Select Committee on Health Minutes of Evidence


Examination of Witnesses (Questions 495 - 499)

THURSDAY 9 FEBRUARY 2006

MR BERNIE HURN AND MR MICHAEL HALL

  Q495  Chairman: Thank you very much for coming. Could I first of all apologise for the lateness of the hour. We were expecting to be into this third session a little earlier. For the record I wonder if you could give me your names and the organisations you are from.

  Mr Hurn: My name is Bernie Hurn. I am the Research and Strategy Manager for the Simplyhealth Group, formerly known as HSA.

  Mr Hall: My name is Mike Hall. I am the Chief Executive of Standard Life Healthcare and, just for the information of the Committee, you can probably tell from the lines on my forehead that I have had 30 years' experience in healthcare, 12 of which were in the NHS and nine of which have been in the private hospital sector before moving to the insurance side.

  Q496  Chairman: Once again, thanks for coming along. I wonder if I could ask both of you what are the major problems that people experience with NHS charges and what proportion of the population is covered by insurance that helps them to access NHS provided services?

  Mr Hurn: It is a substantial proportion of the population, in the sense that today are represented here by private medical insurance, cash plans, complementary products and so on. About six and a half million people industry-wide are covered by cash plans and an even larger figure by private medical insurance. It is in excess of 10 million people today and Simplyhealth represent about two and a half million lives as a mutual organisation which in essence has a public concern in that regard. What we represent is predominantly blue collar workers and these people have issues in the cash flow impacts of charges on their monthly cash flow and what we provide is a tool for smoothing that out and enabling them to access NHS services and services surrounding that.

  Q497  Chairman: Mr Hall?

  Mr Hall: As far as the private medical insurance market is concerned, there are just over 3.6 million subscribers to private medical insurance, but those 3.6 million cover a total of over 6.5 million lives, 6.57 million to be precise, which equates to about 11% of the total population. In terms of charges, my view is that because charges have been developed in a fairly piecemeal fashion over the course of the last 50 years I do not think they pass the test of fairness and equity. When I retire my understanding is that I will become entitled to free prescriptions. I do not think that passes that test. I would be more than happy to pay for my prescriptions if that meant that the money I am paying goes back into the NHS to pay for other people in a less privileged position than I. I think that fairness and equity test is difficult now to prove. There is evidence to the contrary, and I think it is difficult for people now to understand the range of charges that are now made because they themselves have not chosen to pay for those; they have been decided elsewhere. The success of our business is made up of providing services, obviously at a charge, that people want to buy and our evidence suggests that there is a willingness by people to pay charges. They may not necessarily be the ones that are currently charged for.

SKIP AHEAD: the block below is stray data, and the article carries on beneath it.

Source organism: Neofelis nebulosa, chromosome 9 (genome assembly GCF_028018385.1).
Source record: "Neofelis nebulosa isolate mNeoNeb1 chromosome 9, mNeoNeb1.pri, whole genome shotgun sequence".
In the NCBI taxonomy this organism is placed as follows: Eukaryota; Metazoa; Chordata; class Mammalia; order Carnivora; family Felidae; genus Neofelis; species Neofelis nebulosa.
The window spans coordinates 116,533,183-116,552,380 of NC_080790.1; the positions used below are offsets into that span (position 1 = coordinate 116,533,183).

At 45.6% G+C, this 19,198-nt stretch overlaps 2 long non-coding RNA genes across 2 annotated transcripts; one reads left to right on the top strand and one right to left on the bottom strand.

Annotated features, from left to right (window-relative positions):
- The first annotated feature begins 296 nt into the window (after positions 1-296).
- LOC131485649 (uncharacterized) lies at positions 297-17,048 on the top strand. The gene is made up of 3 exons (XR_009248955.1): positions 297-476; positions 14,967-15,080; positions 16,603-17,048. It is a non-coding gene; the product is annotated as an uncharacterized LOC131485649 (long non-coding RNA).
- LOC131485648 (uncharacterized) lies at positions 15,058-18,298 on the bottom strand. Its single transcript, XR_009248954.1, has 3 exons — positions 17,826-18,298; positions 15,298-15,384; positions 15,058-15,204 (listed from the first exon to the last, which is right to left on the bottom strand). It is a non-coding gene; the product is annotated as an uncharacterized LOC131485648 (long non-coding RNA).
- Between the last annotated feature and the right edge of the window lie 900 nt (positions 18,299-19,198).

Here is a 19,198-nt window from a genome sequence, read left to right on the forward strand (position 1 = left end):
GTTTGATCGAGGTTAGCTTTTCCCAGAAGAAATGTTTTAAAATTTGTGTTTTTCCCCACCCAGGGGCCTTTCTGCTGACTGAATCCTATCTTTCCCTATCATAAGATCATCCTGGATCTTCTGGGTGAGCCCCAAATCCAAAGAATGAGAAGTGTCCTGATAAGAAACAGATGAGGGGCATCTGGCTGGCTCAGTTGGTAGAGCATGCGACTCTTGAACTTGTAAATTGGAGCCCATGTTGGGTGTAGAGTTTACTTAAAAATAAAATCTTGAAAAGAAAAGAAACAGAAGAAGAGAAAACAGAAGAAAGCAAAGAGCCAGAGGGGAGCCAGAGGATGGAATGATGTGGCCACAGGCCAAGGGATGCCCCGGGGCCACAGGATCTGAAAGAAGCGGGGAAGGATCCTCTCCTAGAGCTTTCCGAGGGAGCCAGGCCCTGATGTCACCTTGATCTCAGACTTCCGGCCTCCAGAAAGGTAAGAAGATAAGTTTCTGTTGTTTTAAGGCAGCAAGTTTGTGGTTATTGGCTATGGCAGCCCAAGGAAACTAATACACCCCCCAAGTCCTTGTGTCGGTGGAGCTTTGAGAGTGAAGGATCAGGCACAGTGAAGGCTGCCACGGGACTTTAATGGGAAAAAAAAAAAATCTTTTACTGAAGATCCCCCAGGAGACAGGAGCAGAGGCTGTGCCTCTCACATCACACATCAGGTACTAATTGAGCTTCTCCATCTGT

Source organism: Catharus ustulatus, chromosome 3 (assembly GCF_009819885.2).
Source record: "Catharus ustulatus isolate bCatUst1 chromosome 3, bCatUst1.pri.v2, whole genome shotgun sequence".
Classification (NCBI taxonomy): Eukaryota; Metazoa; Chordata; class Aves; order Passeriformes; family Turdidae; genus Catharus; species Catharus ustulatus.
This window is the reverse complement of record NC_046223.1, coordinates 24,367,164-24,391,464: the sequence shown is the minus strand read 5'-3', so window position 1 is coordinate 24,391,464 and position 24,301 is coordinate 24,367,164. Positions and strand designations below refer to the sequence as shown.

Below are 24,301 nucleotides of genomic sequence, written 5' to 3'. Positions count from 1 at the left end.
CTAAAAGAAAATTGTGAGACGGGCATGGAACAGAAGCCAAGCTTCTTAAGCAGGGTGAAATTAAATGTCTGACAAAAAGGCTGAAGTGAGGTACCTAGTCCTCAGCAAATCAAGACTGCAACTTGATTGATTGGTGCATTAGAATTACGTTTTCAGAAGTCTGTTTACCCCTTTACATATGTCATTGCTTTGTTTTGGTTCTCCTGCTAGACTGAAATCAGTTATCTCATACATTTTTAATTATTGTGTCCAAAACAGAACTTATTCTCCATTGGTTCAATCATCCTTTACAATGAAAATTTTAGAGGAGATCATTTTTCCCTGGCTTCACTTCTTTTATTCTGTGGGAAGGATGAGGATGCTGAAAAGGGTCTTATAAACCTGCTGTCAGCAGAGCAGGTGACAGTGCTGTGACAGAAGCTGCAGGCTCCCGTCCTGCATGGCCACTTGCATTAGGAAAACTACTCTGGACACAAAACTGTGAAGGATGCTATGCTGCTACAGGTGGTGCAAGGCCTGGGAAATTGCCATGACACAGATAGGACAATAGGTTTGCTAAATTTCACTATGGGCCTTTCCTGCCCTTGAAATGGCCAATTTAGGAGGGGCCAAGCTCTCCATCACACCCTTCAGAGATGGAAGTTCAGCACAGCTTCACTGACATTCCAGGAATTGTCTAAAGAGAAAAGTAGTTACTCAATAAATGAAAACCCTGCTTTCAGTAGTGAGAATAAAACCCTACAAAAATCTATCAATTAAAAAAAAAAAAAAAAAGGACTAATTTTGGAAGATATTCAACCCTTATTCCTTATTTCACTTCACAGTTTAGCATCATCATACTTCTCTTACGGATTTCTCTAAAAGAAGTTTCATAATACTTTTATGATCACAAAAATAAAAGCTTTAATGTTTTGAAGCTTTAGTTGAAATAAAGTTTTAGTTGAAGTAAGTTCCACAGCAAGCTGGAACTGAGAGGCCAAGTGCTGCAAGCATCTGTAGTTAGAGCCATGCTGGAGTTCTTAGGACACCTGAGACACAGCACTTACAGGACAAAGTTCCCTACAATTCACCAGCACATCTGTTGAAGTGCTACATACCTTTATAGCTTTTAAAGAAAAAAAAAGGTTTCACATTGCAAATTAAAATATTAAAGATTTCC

Q498  Chairman: Would you, for instance, compensate somebody if they had prescription charges or glasses charges under your scheme?

  Mr Hall: We would not, no.

  Q499  Chairman: But you would, Mr Hurn?

  Mr Hurn: We do indeed, and that is 73% of what we pay out across the cash plan industry but, because we are also the largest representation within that group, we are indicative of the industry standard. About 73% of what we pay back is directly related to NHS charges, that is, dental, optical, hospital inpatient stay. The rest of that is made up in what we call POCAH, which is physiotherapy, osteopathy, chiropractic, acupuncture and homeopathy, something that the previous speakers alluded to. Those are services that people choose to access which they take responsibility for and we help them to access those services as well. What we look at is what the NHS provides, what the major impact of that is and also, being a mutual, we are driven by what our members need to create a format for access to the rest of those services.


 
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